Nothing Comes from Nothing

I’m not going to pretend that I understand all of what Stephen Hawking is talking about in this interview with Neil deGrasse Tyson.

However, Hawking is clearly saying that there was nothing prior to the Big Bang. What that means, of course, is that the universe came from nothing.

I imagine atheists, among whom Tyson and Hawking are counted, are stroking their chins and saying, “Hmmm. Why, yes, of course! That makes perfect sense,” in much the same way Tyson is nodding his head and offering the occasional, “Mm, hmm…” to what Hawking is saying, as if he understands what he’s talking about. (Maybe he does, but he looks as stupefied as I am trying to decipher Hawking).

As I said, Hawking clearly says that, before the Big Bang, there was nothing. This can be interpreted in two ways:

  1. The universe came into existence from nothing as a result of natural processes. This is how, I suspect, most atheists, including Hawking and Tyson, interpret it. Of course, this statement is categorically absurd, but that never seems to bother the people who propose it. In the book Hawking wrote with Leonard Mlodinow, The Grand Design, Hawking proposes that the universe came from nothing. The laws of physics, being what they are, required that the universe come into existence because of how the laws of physics work. This, too, is absurd. The laws of physics do not bring anything into existence. They only describe how physical things that already exist interact with each other. The laws of physics, for instance, describe the fact that a baseball thrown from a pitcher’s mound will, because of air resistance, gradually lose velocity as it approaches home plate, so that a baseball traveling at 104 mph at the moment just after being released by the pitcher will be traveling at, say, 98 mph by the time it crosses home plate. But, the laws of physics don’t create baseballs, air, home plate, or pitchers. Simply put, if there is nothing, then there are no laws of physics. So, how is it that the way the laws of physics work require that the universe come into existence from nothing. Atheists usually try to get around the absurdity of this claim in two ways: A) they accuse people who claim that the above is absurd of being too stupid to understand what’s going on (this is the strategy most often employed by internet atheists, either in their blogs or in comboxes) or, B) they change the definition of nothing from “nothing” to “something” (this is the strategy employed by Lawrence Krauss, who authored a book and lecture entitled,  A Universe from Nothing). I haven’t read Krauss’ book, but I listened to his lecture, and in that lecture he literally says, “Nothing isn’t nothing, anymore.” Krauss claims that, what Christian philosophers mean by nothing is “empty space.” But, Krauss says, we now know that empty space isn’t empty at all, but is filled with particles that are merely too small for the eye to detect. The problem, of course, is that Christian philosophers have never defined nothing to mean “empty space.” Rather, Christian philosophers have always defined nothing to mean, … well, … “nothing”! No particles. No physical matter. No matter. No space, even. Nothing means “nothing,” and can never mean “something.” Given this, we ought to be able to see why a universe that emerged by natural processes from nothing because of how the laws of physics work is absurd. Nothing means no universe, no natural processes, no physical bodies or physical matter of any kind, no laws of physics. Again, not pretending to understand all of what Hawking is talking about in this brief segment of an interview, but it sounds like he is making the same mistake Krauss made, and that he himself made in his book, The Grand Design. He is re-defining nothing to mean “something.”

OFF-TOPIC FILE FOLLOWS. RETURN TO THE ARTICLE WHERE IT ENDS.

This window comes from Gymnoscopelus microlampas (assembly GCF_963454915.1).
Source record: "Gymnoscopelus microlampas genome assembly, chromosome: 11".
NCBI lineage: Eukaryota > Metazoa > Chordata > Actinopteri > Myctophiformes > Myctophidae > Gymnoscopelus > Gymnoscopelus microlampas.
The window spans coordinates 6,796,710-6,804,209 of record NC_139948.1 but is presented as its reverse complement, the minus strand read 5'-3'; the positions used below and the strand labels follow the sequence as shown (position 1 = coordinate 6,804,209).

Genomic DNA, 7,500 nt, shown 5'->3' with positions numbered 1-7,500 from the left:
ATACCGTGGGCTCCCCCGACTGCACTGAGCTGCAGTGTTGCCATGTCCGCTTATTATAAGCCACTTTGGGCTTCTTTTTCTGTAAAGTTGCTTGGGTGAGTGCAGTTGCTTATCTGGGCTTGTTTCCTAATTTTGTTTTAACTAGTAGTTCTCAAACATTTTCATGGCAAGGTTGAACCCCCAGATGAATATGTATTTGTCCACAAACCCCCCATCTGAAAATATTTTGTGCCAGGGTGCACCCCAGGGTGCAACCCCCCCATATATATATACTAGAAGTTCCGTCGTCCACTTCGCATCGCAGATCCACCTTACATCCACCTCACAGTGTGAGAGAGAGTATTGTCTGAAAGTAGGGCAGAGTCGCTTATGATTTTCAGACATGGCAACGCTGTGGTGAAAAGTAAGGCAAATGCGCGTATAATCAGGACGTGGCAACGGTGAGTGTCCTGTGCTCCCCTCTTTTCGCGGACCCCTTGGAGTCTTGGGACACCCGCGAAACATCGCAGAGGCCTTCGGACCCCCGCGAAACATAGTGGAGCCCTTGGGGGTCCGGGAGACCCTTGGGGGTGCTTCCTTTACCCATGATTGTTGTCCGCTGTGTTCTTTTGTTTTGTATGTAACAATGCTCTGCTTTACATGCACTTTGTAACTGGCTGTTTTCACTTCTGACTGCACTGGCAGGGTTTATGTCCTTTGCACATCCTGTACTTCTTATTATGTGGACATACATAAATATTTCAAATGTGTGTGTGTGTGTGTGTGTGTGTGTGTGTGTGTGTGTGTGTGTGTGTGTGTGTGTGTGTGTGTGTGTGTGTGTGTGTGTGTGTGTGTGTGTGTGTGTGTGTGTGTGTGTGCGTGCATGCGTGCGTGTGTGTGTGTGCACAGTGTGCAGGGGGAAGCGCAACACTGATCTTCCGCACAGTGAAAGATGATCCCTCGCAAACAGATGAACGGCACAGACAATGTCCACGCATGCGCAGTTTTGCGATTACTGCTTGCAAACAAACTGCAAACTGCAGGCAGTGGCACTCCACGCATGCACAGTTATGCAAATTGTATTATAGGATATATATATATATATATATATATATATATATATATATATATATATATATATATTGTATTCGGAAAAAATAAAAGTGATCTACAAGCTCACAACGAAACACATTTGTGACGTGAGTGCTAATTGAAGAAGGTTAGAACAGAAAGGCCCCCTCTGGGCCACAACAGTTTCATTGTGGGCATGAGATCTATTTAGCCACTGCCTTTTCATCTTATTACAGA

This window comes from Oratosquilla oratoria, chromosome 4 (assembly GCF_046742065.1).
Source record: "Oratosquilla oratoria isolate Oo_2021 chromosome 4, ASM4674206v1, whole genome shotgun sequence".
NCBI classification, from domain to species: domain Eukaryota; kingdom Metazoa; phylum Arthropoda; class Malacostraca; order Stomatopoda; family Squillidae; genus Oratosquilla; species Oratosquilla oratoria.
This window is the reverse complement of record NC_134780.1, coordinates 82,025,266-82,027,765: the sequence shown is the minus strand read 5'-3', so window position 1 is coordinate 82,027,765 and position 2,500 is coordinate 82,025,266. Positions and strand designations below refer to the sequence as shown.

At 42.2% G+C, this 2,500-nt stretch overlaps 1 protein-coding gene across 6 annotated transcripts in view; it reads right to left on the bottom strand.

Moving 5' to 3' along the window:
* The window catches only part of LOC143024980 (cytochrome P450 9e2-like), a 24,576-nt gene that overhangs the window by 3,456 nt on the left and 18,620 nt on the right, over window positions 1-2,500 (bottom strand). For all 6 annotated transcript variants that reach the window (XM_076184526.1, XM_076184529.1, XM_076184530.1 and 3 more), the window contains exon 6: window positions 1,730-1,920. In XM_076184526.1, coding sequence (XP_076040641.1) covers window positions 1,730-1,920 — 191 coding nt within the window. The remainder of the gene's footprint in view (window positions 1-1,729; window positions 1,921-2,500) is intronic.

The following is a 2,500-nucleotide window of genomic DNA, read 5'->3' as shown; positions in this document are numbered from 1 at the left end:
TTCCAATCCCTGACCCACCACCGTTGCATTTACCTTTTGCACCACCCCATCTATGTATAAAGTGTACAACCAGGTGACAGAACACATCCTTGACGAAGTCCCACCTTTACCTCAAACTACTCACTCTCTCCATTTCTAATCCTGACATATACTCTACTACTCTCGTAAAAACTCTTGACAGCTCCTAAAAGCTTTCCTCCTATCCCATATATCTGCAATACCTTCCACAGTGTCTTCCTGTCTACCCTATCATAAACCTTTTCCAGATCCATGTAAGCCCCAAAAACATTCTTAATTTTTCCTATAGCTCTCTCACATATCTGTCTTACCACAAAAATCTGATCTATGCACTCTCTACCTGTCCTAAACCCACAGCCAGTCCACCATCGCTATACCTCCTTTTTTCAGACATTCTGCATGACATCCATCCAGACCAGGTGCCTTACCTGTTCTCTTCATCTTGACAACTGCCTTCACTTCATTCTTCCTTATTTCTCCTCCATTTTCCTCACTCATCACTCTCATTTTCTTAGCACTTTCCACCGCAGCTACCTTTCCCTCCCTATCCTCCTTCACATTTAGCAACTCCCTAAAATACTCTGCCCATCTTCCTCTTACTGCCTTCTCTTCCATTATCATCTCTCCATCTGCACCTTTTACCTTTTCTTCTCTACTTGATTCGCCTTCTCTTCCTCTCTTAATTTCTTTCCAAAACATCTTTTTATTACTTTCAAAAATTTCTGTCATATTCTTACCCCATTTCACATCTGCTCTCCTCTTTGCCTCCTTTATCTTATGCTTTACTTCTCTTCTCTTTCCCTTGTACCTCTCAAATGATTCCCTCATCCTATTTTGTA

2. The universe came into existence from nothing as a result of having been created by a Creator. This is the most reasonable conclusion based on Hawking’s claim that, before the Big Bang, there was nothing. Indeed, in order for Hawking to reject the existence of the Creator and get from, “Before the Big Bang, there was nothing,” to the existence of the universe, he must deny his previous ascertain that, “Before the Big Bang there was nothing.” Hawking knows that nothing comes from nothing. An infinite amount of time would not bring something from nothing. Even time would not exist where there is nothing! So, Hawking’s conjecture about “imaginary time” itself is a contradiction of his claim that, “Before the Big Bang there was nothing.” Clearly, Hawking has a definition of nothing that is not the same as the classical Christian philosophical definition of nothing. He changes the definition of nothing from “nothing” to “something.” Which obviously begs the question, “Where did this something come from?” The bottom line is: nothing comes from nothing. So, if there is something, well, from where did that something come? The most reasonable and cogent and sensible answer to that question is: a Creator.

Be Christ for all. Bring Christ to all. See Christ in all.


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